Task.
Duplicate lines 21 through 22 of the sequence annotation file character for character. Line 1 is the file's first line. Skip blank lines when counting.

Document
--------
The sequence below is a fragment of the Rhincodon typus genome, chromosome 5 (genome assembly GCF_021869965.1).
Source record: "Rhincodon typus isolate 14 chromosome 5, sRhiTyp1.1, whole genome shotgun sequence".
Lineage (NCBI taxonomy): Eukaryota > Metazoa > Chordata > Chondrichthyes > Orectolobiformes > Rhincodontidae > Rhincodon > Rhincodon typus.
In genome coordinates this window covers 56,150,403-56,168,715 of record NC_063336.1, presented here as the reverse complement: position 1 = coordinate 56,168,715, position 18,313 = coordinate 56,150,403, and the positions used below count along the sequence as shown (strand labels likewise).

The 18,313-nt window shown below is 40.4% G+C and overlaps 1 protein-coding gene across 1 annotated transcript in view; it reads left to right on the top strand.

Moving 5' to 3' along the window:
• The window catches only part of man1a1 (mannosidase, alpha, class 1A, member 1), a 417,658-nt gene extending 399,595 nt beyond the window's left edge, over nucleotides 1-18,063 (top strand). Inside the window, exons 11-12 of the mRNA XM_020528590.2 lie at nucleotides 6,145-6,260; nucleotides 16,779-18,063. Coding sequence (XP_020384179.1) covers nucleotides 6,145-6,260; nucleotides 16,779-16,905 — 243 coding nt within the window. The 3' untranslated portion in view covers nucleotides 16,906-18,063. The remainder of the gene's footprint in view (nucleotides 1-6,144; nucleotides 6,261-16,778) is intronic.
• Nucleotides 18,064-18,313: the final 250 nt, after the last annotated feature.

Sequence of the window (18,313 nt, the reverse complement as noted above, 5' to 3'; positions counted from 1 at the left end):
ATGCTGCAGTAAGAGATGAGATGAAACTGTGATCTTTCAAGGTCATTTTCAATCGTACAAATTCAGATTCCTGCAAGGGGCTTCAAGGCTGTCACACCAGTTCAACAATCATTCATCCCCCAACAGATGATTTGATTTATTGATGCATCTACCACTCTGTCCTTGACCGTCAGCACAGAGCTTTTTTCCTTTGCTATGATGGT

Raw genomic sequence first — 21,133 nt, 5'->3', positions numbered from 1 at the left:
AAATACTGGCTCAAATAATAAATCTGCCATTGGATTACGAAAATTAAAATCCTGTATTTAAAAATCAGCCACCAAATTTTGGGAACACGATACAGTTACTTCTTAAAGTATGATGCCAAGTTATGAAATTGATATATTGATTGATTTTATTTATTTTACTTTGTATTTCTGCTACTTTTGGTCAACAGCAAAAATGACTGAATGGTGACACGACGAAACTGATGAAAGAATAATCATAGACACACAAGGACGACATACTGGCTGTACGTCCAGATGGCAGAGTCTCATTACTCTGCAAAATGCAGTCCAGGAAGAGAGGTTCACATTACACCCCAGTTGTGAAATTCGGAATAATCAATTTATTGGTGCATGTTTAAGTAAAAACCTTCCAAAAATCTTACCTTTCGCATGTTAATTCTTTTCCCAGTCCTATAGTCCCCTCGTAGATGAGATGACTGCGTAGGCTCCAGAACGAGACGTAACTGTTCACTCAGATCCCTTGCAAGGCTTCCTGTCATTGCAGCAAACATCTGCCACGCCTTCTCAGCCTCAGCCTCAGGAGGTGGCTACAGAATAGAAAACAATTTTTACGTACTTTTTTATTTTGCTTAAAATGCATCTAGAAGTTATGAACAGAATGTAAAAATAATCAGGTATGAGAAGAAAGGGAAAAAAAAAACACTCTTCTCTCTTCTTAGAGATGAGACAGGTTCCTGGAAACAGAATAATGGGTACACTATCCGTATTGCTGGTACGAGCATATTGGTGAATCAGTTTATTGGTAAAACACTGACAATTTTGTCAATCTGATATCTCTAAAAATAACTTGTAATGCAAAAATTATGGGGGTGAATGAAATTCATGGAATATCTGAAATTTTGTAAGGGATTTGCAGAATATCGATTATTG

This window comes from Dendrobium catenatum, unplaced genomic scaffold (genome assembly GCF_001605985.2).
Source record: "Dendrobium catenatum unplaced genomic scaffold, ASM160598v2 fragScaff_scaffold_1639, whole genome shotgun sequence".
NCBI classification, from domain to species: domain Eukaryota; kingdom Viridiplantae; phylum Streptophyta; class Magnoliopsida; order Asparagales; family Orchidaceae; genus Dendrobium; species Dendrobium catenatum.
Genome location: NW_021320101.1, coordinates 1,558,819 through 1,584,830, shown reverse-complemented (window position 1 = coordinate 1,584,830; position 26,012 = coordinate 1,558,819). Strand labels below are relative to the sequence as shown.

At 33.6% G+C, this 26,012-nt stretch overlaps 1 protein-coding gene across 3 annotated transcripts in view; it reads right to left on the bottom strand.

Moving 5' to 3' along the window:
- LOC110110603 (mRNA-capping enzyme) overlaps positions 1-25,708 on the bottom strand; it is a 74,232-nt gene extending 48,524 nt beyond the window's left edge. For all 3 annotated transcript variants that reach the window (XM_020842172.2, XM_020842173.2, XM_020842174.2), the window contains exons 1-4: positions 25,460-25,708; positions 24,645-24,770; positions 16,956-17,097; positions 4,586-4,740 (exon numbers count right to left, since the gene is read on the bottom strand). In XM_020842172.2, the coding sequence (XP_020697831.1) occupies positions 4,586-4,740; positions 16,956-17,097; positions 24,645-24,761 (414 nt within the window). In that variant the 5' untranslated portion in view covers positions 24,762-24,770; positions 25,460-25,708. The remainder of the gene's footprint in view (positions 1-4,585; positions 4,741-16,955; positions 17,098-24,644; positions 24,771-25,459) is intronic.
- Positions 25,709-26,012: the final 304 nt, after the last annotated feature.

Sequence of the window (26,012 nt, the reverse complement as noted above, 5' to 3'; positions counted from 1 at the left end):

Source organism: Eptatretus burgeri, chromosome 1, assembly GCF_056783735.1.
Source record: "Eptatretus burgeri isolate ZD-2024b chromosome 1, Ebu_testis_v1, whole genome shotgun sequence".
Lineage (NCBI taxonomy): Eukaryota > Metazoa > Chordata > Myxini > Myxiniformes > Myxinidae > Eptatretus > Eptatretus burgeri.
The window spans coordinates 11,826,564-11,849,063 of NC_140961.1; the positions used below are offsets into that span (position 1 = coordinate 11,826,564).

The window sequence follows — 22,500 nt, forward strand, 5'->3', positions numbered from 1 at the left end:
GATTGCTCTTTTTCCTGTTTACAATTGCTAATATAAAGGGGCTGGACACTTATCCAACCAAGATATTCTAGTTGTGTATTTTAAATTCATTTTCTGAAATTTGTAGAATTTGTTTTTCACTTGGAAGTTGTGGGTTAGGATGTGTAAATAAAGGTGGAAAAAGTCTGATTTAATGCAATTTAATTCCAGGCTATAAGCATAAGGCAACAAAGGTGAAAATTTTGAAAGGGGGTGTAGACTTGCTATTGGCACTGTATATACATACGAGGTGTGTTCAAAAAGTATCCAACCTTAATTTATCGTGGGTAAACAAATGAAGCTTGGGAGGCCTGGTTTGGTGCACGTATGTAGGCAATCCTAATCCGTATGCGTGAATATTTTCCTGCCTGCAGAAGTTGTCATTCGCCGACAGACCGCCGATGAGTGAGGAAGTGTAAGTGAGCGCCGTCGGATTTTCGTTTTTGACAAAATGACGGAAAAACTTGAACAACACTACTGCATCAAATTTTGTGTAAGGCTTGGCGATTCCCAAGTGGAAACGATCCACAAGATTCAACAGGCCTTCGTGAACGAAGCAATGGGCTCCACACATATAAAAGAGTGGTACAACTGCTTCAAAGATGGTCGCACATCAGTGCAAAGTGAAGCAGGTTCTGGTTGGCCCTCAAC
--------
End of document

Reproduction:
Sequence of the window (26,012 nt, the reverse complement as noted above, 5' to 3'; positions counted from 1 at the left end):

Source organism: Eptatretus burgeri, chromosome 1, assembly GCF_056783735.1.